Shabbat Sukkot | 5770
| 15 Tishrei 5770 | 10/3/2009
After surviving and hopefully thriving with the Yom Kippur experience, we move on to the holiday of Sukkot. Some of the classical Jewish thinkers posited that Yom Kippur is related to service of Hashem through yirah (fear), whereas Sukkot is related to ahava (love). Let us take a look at Sukkot with this distinction in mind.
I own a kosher restaurant and would like to keep it open on Sukkot. However, there is no place for me to put a sukka. May it operate anyway, and, if so, are there conditions I must meet?
Fortunate is he who … grew with a good name and expired from this world with a good name.
The mishna (Sanhedrin 24a) discusses a case where the litigants agree that someone who should be invalid to testify or judge in their case, e.g., a sinner or a relative of one of the litigants, will be able to testify. Rabbi Meir says that the litigants can back out of the agreement; Rabbanan say that they cannot. The gemara concludes that they are arguing about a case where one wants to back out of the agreement after the g'mar din (the end of the court case, when the ruling is rendered), and the halacha is that he cannot back out. However, prior to that, either side can back out of the agreement to allow an invalid witness or dayan. If a kinyan (act of finalization) was made, no one can subsequently back out.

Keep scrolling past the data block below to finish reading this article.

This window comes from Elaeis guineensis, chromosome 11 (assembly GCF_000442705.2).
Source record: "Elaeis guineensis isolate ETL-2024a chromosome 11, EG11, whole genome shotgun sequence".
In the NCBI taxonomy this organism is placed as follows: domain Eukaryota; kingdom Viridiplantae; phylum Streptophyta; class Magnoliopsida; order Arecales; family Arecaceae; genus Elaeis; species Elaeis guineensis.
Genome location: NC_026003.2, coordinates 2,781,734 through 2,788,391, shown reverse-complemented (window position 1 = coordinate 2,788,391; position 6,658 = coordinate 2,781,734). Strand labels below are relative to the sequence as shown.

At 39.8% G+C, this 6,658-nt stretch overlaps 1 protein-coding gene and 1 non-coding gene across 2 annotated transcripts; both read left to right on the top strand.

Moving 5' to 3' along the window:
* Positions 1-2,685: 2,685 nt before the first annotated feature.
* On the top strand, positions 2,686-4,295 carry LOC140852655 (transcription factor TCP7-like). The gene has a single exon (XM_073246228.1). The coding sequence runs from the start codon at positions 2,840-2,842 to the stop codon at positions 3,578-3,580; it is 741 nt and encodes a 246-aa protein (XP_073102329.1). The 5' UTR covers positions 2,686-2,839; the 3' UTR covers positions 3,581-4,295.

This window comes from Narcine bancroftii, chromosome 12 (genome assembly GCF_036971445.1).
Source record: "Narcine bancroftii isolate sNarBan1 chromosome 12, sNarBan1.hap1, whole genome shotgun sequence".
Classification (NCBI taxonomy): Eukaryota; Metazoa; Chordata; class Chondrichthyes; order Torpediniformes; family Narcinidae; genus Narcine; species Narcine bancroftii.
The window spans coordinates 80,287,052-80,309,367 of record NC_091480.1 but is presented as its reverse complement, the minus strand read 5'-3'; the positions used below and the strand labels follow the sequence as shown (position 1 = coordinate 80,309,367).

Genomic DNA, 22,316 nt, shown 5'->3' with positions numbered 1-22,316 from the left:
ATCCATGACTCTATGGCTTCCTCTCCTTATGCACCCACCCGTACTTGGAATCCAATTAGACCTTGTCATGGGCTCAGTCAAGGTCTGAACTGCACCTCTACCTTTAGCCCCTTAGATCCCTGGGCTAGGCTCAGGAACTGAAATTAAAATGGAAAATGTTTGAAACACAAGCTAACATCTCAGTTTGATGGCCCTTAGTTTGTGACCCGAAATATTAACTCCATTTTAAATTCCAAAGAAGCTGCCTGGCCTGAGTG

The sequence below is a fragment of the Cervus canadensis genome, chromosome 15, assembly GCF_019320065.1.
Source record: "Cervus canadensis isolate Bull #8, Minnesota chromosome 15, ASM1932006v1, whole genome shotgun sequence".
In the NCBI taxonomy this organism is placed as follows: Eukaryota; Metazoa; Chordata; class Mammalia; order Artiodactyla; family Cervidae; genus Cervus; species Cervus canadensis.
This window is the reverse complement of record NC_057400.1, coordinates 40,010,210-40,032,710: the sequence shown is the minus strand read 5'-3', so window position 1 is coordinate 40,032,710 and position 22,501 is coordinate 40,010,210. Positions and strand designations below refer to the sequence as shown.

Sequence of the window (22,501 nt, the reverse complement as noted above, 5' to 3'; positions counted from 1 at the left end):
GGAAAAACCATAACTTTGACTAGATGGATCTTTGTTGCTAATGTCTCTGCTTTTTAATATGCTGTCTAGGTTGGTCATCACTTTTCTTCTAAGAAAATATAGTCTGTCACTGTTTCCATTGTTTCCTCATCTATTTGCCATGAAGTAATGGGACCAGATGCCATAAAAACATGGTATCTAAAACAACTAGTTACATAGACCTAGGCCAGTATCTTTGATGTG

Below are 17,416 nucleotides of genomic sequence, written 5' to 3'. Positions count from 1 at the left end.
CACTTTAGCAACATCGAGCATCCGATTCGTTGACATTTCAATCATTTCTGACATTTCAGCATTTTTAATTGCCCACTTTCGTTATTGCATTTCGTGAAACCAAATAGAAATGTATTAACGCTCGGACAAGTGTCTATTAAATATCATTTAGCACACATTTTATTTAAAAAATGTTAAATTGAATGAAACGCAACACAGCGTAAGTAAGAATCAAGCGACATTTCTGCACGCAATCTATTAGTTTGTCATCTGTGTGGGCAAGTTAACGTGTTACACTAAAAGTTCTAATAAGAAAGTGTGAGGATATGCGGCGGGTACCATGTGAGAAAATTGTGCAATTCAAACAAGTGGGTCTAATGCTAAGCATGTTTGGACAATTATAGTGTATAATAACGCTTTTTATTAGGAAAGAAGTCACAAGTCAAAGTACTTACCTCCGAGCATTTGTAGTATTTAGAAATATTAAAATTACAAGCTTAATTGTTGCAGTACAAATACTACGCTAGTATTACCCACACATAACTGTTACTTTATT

This week in the Daf Hayomi, the Gemara (40) deals with the issue of a person who wishes to preemptively nullify the validity of a sale or a gift that he is about to give. The way this is done is by stating before witnesses that the sale or present one is doing is not being done willingly but rather out of coercion. The witnesses then write down this declaration. This is termed moda'ah by the Gemara.
Hemdat Yamim is endowed by
Les & Ethel Sutker of Chicago, Illinois in loving memory of
Max and Mary Sutker
and Louis and Lillian Klein, z”l.
A weekly divrei Torah leaflet: A Glimpse at the Parasha, Ask the Rabbi, From the writings of Harav Avraham Yitzchak Hakohen Kook, zt”l, Pninat Mishpat (Jewish Monetary Law).